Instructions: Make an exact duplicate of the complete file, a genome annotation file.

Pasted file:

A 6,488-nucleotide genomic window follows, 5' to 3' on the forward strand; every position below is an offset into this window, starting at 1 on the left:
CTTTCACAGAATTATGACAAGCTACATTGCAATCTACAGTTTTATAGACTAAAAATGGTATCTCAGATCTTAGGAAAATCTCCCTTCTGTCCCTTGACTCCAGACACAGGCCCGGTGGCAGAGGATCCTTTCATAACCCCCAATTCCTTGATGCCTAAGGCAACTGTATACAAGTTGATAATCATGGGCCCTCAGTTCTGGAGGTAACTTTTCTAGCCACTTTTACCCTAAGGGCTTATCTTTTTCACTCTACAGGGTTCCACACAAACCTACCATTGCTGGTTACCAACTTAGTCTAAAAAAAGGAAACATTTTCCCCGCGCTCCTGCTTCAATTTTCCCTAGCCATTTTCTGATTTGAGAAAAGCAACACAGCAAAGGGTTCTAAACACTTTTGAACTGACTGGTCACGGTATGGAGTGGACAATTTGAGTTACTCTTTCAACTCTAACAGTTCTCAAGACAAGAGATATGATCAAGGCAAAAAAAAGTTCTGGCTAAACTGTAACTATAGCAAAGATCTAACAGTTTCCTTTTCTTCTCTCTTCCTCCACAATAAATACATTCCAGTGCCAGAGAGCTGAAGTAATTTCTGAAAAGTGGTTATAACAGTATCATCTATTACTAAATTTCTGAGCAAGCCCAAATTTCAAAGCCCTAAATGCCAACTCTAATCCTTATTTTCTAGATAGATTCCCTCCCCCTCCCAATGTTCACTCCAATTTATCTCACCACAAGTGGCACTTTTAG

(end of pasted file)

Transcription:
A 6,488-nucleotide genomic window follows, 5' to 3' on the forward strand; every position below is an offset into this window, starting at 1 on the left:
CTTTCACAGAATTATGACAAGCTACATTGCAATCTACAGTTTTATAGACTAAAAATGGTATCTCAGATCTTAGGAAAATCTCCCTTCTGTCCCTTGACTCCAGACACAGGCCCGGTGGCAGAGGATCCTTTCATAACCCCCAATTCCTTGATGCCTAAGGCAACTGTATACAAGTTGATAATCATGGGCCCTCAGTTCTGGAGGTAACTTTTCTAGCCACTTTTACCCTAAGGGCTTATCTTTTTCACTCTACAGGGTTCCACACAAACCTACCATTGCTGGTTACCAACTTAGTCTAAAAAAAGGAAACATTTTCCCCGCGCTCCTGCTTCAATTTTCCCTAGCCATTTTCTGATTTGAGAAAAGCAACACAGCAAAGGGTTCTAAACACTTTTGAACTGACTGGTCACGGTATGGAGTGGACAATTTGAGTTACTCTTTCAACTCTAACAGTTCTCAAGACAAGAGATATGATCAAGGCAAAAAAAAGTTCTGGCTAAACTGTAACTATAGCAAAGATCTAACAGTTTCCTTTTCTTCTCTCTTCCTCCACAATAAATACATTCCAGTGCCAGAGAGCTGAAGTAATTTCTGAAAAGTGGTTATAACAGTATCATCTATTACTAAATTTCTGAGCAAGCCCAAATTTCAAAGCCCTAAATGCCAACTCTAATCCTTATTTTCTAGATAGATTCCCTCCCCCTCCCAATGTTCACTCCAATTTATCTCACCACAAGTGGCACTTTTAG